Search Now:

Benches and Tools

The Handplane Book
Garrett Hack


Making and Mastering Wood Planes
David Finck & James Krenov

Making Traditional Wooden Planes
John M. Whelan


Toolmaking for Woodworkers
Ray Larsen

The Workbench
Lon Schleining


The Workbench Book
Scott Landis


All photographs and content ©2005 Robert Karl  

A shop made Bench Dog
for retrofitting an existing Workbench

My workbench is a substantial table that I inherited from a friend's divorce. Originally it was used for leather work and he liked a high work surface so I had to cut down the legs a bit for woodworking. Last year I bought a used Wilton vise and attached it to the table and I've used a combination of that and bar clamps for my work holding ever since. This just doesn't do it for everything I want to do, so I've been puzzling over adding other work holding devices. I had seen and used dogs made from a 3/4" dowel, and I thought drilling holes in the table top would be easier than chopping square holes for the other type of shop-made bench dogs I've seen.

Even though I had a plan and a couple scraps of dowel, I'd been holding off making these because I didn't have a good spring mechanism. I knew I wanted a 1/4" ball catch but my local hardware stores (and yes I broke down and tried visiting the Borg too) didn't have these in stock. I just couldn't bring myself to pay Rockler as much for the postage as for the hardware.

Finally, after a recent wood buying trip to the local Rockler store, I netted two of these ball caches and I was ready to make some dogs. Note: These ball catches cost about $5 each. If you are on a tight budget, you might be able to opt for a cheaper bullet catch, though it requires a bigger hole and might be too tall for 3/4" doweling.

To determine the length of the bench dogs, I measured the thickness of the table top and added about 1 1/4". This gave room for the work holding surface and some extra. I dug up some walnut doweling left over from building the loom last Fall. After checking the grain direction and thinking about what I thought the mechanics would be, I decided to have the grain run side to side rather than front to back. I'm suspicious that I chose exactly the opposite of what I should (since the cut is parallel to the grain, I think I might have trouble with splitting under pressure, but I'll know soon enough...). Here are pictures and summary text describing how I made a pair of these:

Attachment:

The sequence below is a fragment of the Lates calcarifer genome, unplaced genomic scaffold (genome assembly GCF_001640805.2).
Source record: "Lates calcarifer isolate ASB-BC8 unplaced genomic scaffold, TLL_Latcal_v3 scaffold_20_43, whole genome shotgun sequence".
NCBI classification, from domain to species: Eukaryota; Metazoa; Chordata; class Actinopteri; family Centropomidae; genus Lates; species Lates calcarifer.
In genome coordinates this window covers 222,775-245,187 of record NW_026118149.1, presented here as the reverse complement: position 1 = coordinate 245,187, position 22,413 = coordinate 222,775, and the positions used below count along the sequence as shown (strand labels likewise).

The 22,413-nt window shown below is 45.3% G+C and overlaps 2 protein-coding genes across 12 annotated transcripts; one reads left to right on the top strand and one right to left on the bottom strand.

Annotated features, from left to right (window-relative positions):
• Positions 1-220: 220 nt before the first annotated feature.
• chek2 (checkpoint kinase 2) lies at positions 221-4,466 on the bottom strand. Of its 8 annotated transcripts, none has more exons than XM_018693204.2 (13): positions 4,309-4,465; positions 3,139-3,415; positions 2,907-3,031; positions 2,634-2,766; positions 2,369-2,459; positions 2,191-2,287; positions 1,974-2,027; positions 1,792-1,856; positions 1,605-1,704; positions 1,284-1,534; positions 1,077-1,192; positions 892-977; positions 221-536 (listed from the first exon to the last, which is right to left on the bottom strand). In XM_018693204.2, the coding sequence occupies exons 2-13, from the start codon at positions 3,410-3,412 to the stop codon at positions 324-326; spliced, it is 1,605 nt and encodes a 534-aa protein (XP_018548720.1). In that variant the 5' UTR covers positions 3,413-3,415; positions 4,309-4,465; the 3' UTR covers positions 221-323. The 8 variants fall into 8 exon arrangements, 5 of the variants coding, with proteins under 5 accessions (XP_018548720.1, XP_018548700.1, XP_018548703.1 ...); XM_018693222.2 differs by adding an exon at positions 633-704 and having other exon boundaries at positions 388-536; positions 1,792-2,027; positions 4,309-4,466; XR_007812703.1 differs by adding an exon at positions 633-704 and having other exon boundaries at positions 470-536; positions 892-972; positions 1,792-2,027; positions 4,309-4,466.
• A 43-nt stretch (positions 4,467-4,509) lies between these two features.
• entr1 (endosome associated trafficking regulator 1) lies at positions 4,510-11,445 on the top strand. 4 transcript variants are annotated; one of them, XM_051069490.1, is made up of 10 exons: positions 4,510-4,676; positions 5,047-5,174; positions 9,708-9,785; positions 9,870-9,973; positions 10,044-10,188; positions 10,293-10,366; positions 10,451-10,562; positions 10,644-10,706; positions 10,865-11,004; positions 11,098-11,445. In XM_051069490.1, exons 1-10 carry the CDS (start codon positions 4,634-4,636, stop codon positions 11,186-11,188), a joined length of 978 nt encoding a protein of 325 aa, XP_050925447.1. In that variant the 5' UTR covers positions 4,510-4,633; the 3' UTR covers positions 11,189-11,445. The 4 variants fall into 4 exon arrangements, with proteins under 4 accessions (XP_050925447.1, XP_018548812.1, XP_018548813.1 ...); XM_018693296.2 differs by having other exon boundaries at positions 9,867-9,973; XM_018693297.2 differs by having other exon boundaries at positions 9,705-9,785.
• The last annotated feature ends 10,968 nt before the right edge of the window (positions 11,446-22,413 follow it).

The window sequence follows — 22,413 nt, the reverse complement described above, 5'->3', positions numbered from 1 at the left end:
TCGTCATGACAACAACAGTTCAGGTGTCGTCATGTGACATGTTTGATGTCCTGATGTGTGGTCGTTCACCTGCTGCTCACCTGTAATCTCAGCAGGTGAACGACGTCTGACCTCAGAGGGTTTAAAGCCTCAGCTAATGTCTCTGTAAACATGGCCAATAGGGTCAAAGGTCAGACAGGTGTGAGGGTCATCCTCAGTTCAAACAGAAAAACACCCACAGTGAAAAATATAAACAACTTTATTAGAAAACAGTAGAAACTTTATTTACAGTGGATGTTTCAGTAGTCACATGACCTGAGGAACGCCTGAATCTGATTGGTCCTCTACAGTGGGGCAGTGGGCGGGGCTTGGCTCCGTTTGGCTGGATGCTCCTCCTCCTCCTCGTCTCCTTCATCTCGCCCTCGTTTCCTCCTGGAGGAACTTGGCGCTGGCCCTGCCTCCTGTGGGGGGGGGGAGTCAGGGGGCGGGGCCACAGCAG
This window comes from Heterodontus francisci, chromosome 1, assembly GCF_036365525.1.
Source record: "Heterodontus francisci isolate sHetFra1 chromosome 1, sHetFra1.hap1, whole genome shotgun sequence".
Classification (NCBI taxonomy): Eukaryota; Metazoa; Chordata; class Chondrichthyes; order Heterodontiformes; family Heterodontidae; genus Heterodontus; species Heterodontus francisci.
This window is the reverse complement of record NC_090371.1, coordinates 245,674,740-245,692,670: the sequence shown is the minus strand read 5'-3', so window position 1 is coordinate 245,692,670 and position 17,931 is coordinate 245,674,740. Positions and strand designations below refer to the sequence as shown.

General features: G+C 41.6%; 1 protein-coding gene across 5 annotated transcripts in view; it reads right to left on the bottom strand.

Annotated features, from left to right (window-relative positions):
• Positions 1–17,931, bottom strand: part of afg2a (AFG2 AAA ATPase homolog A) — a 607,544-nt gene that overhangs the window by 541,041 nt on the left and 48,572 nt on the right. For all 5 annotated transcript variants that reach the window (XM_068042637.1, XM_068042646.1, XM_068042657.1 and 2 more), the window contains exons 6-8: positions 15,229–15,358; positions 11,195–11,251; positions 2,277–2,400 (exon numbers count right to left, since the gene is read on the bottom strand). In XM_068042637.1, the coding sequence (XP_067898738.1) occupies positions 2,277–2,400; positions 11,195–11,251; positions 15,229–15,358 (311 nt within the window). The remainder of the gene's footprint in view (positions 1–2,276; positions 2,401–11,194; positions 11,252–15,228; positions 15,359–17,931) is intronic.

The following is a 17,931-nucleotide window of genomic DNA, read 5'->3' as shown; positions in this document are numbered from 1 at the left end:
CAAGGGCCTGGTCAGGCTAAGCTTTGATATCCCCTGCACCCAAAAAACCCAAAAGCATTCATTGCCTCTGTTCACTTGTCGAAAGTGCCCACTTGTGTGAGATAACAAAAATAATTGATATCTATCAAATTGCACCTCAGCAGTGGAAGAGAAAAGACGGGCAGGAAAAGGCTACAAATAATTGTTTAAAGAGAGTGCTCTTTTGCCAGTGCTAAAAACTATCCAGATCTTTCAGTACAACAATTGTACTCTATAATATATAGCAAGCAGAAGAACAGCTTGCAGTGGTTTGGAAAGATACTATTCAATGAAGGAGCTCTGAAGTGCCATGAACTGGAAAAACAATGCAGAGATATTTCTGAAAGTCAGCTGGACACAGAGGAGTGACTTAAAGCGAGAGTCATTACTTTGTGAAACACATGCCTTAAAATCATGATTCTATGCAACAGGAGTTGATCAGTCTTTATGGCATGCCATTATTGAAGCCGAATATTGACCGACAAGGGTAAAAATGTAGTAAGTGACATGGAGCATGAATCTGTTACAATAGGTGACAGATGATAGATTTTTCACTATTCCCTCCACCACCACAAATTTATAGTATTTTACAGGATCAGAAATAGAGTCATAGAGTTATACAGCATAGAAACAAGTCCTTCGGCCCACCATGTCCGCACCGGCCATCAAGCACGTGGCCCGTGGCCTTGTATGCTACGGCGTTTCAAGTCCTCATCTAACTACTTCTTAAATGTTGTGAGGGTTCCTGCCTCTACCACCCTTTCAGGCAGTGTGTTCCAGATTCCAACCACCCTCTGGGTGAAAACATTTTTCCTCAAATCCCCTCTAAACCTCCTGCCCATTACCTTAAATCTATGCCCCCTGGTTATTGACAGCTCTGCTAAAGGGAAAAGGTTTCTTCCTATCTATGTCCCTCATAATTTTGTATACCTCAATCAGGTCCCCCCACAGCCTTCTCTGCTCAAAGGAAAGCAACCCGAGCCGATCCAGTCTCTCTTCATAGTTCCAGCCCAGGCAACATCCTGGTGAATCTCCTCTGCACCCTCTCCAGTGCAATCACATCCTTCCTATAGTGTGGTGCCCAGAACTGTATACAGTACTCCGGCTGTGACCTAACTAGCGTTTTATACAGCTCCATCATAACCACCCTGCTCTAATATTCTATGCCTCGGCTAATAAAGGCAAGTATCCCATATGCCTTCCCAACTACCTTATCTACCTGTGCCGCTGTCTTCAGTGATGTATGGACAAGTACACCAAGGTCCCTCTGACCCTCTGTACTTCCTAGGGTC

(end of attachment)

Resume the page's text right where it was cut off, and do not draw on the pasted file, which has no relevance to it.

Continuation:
A picture of the brass ball catch used for building the Bench Dogs
I really only needed the spring loaded ball bearing to provide tension and prevent the dog sliding right out of the drilled holes, so I'm left with a couple small hunks of brass.
A dowel scrap marked for cutting my Bench Dog
I measured and marked the dogs on the two scraps of dowel I had.
An improvised saw stop for cross cutting
I've tried a number of ways to hold work for crosscutting and haven't found the perfect solution yet. Someday I plan to have a saw stop like Franz Klaus has on his bench, but this scavenged work surface and its current position in my basement doesn't really lend itself to one of these. I've taken to clamping a scrap of wood in the Wilton and using that as a stop. This one started life as a practice block for hand chiseled molding details...
Cutting the bench dog to lengthOnce that's in place, I cut off the marked waste, using it as an opportunity to practice vertical cuts...
The first cut in creating the work holding surface
Remember I said I use the Wilton for almost all work holding? Here it is allowing a cut that will form the base of the work holding surface.
Drilling the seating for the ball catch
While I have it clamped in the correct position, I drill the hole in which I'll seat the spring mechanism.
The seated ball catch
The spring is inserted dry. The fit is tight enough to prevent it sliding out unbidden and downward pressure should reseat it whenever it is in use. This way if the dog breaks I can recover the spring and use it in a new dog.
Cutting the clamping face on the bench dog
The dog is turned in the vise and the clamping face is cut either vertical or with a very slight forward slope to push the work down toward the bench. Since I plan to drill the holes at 90 degrees to the table top I will give it a slight slope. Here I'm aiming at a vertical cut with the intent of changing the angle slightly during clean up.
Drilling the seating for the ball catch
Finally, I pull out a 1" chisel to clean up the corner where the two saw cuts met. Since I did a good job making the cut vertical I took the opportunity to adjust the angle slightly while I had the chisel in hand.
Drilling the seating for the ball catch
Now all the shaping was complete. Since the doweling was pretty rough on the surface I scuffed it clean with some 220 grit sandpaper. After that I added a couple coats of Tung Oil finish to seal the wood and make it look nice (hey, it is walnut, and I do deserve pretty tools. Especially when I've made them myself). One bench dog ready for use.